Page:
From: Ben Goertzel (email@example.com)
Date: Wed Dec 31 2003 - 14:42:09 MST
> The only substantial difference between the
> singularity and the rapture is that no-one involved in the
> singularity claims to have had a vision from god.
Actually, I've had a few visions from various entities claiming to be gods,
in my day ;-) [I fondly recall once in the fairly distant past, while
tripping on mushrooms, when God addressed me in the form of a McDonald's
french fry. Yep, I ate him!]
However, I just take such experiences as exciting inspirations, not as
absolute truths to be followed.
Singularitarianism takes scientific and rational values as foundational --
that is what distinguishes it from nearly all religions.
Scientists can get their inspiration from divine visions or from the garbage
heap. What's critical to science is not the source of inspirations, but
rather the methodology for validating/falsifying hypotheses. Kekule
hypothesized the benzene ring partially by hallucinating snakes eating their
own tails, but this didn't make him believe his hypothesis -- it was just a
source of inspiration which led him to testable hypotheses.
Singularitarianism is not a scientific theory in itself, but it holds to the
scientific method and the accompanying discipline of rational inference.
There are some quasi-religious traditions ---- Shambhala is an example ---
which take rational values as foundational, and these are perhaps closer to
Singularitarianism than to the more dogmatic traditions lumped into the
fairly heterogeneous category of "religion".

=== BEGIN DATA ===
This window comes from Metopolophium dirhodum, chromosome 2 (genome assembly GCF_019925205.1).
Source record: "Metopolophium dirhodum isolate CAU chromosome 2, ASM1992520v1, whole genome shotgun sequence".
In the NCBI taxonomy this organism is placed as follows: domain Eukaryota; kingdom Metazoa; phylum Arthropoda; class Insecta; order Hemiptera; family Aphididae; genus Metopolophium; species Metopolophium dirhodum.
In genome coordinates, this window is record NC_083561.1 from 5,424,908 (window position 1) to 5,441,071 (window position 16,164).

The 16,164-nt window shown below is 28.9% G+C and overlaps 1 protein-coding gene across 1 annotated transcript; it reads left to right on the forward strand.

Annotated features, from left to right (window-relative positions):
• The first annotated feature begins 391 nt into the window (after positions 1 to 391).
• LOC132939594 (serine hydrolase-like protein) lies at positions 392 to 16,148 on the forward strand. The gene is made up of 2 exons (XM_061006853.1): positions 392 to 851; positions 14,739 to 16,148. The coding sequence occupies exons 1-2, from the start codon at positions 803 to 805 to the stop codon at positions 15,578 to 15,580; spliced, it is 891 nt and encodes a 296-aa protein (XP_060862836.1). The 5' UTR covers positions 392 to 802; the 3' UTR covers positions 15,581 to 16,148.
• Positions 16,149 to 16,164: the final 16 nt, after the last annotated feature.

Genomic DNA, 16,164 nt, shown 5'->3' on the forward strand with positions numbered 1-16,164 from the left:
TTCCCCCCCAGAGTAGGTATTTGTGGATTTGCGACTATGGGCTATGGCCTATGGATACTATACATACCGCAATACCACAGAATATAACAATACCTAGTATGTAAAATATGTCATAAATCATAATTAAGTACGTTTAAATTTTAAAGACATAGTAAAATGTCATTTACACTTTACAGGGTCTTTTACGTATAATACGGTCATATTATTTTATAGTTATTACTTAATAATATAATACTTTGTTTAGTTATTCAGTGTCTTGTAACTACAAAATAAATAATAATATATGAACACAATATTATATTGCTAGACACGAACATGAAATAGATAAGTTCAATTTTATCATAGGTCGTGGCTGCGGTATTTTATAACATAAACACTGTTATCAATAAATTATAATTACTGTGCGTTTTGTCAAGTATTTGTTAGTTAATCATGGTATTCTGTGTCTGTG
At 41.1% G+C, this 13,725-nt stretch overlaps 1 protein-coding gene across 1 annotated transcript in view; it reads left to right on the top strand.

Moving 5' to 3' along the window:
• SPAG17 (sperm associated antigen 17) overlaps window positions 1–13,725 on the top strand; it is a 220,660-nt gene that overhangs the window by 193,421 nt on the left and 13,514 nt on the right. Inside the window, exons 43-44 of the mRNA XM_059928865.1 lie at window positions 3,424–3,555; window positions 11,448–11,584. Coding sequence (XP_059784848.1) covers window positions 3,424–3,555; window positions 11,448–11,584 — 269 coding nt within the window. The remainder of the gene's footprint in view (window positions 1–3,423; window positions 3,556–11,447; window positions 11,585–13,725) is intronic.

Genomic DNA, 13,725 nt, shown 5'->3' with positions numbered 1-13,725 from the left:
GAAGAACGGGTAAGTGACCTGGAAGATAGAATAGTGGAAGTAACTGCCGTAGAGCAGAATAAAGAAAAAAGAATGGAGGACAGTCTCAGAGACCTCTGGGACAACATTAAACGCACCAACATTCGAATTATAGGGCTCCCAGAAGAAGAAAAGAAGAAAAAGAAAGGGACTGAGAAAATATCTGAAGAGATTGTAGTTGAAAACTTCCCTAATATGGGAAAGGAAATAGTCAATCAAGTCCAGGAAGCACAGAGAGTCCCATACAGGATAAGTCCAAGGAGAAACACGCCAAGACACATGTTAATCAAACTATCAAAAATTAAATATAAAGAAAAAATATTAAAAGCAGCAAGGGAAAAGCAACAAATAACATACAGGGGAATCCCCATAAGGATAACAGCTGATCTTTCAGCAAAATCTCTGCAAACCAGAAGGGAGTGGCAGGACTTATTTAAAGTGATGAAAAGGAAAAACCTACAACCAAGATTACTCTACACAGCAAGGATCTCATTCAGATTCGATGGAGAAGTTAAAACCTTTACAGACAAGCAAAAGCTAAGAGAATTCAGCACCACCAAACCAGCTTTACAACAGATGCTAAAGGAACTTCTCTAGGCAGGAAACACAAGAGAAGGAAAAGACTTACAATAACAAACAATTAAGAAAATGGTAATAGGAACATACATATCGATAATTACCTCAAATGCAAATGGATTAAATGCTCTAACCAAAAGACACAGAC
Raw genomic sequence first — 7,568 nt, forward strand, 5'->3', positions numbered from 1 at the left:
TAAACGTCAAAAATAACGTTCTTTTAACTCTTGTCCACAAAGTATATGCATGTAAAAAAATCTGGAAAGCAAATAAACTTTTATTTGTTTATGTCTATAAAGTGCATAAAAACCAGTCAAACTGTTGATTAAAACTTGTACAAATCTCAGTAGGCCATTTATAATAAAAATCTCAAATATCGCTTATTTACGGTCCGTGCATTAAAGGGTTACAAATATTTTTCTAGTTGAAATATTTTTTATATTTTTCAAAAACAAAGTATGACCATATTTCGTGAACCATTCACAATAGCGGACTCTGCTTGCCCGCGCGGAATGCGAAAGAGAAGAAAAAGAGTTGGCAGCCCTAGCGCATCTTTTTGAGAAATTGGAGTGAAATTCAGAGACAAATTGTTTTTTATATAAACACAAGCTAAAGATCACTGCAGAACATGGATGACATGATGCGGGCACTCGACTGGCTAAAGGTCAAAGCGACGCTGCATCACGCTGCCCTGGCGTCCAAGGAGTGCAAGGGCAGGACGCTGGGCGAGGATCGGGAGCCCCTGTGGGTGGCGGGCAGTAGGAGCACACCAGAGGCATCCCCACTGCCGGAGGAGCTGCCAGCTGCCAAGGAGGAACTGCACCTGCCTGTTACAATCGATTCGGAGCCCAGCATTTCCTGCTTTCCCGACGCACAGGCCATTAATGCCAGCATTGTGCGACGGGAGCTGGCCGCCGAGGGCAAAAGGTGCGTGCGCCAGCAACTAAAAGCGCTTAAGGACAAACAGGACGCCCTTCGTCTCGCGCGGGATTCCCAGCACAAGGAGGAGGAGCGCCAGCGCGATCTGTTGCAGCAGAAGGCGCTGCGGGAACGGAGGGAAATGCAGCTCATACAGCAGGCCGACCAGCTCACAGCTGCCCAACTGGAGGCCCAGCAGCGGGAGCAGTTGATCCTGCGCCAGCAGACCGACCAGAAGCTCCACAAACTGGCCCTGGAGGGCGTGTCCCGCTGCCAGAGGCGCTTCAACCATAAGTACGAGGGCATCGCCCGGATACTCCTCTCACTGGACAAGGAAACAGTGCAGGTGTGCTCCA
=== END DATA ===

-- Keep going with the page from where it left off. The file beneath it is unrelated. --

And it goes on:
Your statement that there is no evidence for the Singularity is a bit
misleading. There is indirect evidence. There is no direct evidence that
the stars in the sky are flaming balls of gas either; we believe this
because of inference based on indirect evidence ... just as we believe in
the Singularity because of inference based on indirect evidence. Use of
indirect evidence does not distinguish science from religion. Religious
folks I know believe in reincarnation based on inference from indirect
evidence --- I have a lot of quibble with their inferences, but...
> > I know it's fun to write down stuff exactly as it sounds in our
> > heads, but with Singularity issues, the wrong presentation can
> > really damage your credibility... I also think it's important
> > that we present the FAI meme in a way that doesn't focus on
> > Eliezer so much - even though he originated the idea, FAI-esque
> > thinking has been going on for the past decade or two, and its
> > present day supporters include people like Nick Bostrom, Brian
> > Atkins, etc, not just Eliezer. Placing too much emphasis on
> > Eliezer will also make you look like a cult victim.
> Show me someone else that's actually got a coherent general AI
> design, then.
Hmmm... I believe I have a coherent general AI design (the Novamente AI
system). It has not been published but some general verbiage about it can
be found at www.agiri.org
In fact, I believe my AI design is a lot more fully worked out than
Eliezer's is. So far as I know (my last data point being when I had a long
chat with him over dinner a couple months ago), Eliezer really hasn't
attempted to formulate a design for a general AI in detail, although he has
done a bunch of interesting cog. sci. work in this direction.
Peter Voss, www.adaptiveai.com, is another guy with Singularitarian leanings
and a coherent general AI design (his design is also not published,
I could give a long list of folks with general AI designs, but I don't
really have time... a partial list is given on the AGIRI website.
> I have no attachment to Eliezer himself, but I honestly don't know
> anyone else that's doing what he's doing.
Eliezer is one of a few individuals who are devoting a lot of their time to
exploring the implications of the Singularity and the issue of AI
friendliness. He's not the only one -- Bill Hibbard is another, for
As for me, I'm spending only a little of my time on such issues, and more of
my time on nitty-gritty stuff related to general AI design, as well as on
related issues such as using AI to understand the human organism and how to
repair its flaws.
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